A new report shows that people are becoming more concerned about their jobs, paying bills and other day to day worries, but they are still saving more than before the outbreak of Covid-19.
Bank of Ireland said its Savings and Investment Index made a strong recovery in the first quarter of this year, with a 9% increase bringing it to pre-pandemic levels.
The index stood at was 96 in February 2022 compared to 87 in November 2021 when it plummeted as the Omicron wave hit.
But it also noted that 42% of people are concerned about every day bills, up from a rate of 35% in November, and higher than any point during the pandemic.
Bank of Ireland noted that as the pandemic recedes, attitudes to savings are normalising, despite the rising inflation concerns.
42% of consumers say it is a “good time to save now” compared to 38% in February 2020 before the pandemic hit.
During the height of the pandemic, the Savings Index had risen considerably and reached a high of 110 in March 2021.
Since then it has trended down and dropped significantly in the fourth quarter of last year, as a Christmas spending splurge looked likely, while attitudes to saving now seem to have normalised to pre-pandemic levels.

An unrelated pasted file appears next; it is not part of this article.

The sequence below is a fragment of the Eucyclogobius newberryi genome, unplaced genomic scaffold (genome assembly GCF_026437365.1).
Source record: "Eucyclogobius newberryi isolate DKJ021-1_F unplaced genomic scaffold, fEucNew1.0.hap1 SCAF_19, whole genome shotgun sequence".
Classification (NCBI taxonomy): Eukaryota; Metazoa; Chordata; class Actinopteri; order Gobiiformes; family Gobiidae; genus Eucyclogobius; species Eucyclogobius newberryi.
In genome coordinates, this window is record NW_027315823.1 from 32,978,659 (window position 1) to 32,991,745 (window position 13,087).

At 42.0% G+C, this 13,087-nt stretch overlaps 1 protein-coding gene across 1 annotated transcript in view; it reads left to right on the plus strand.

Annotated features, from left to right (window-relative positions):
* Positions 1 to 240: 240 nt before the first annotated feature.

Kevin Quinn, Chief Investment Strategist at Bank of Ireland, said that despite interest rates being near zero, the bank is seeing attitudes to savings returning to pre-pandemic levels.
“However, our survey results suggest that there is a high level of concern about day to day bills, suggesting that there is a heightened concern growing about the impact of inflation,” Mr Quinn said.
“The war in Ukraine and the impacts on the likes of energy prices and food prices suggest that these concerns will remain prominent in the months ahead,” he added.
Meanwhile, Bank of Ireland’s Retirement Optimism Index saw a significant drop in the February survey as it fell to 109 from 118 in November 2021.
When asked about how comfortable they expect to be in retirement, the survey showed a drop from 125 to 112, perhaps reflecting that increasing inflation and economic concerns were making people feel less certain about their finances and long term retirement plans.
When asked about their main worries, concerns about a new wave of Covid among savers decreased to 53% from 74% in November – a considerable distance from its August 2020 peak of 88%.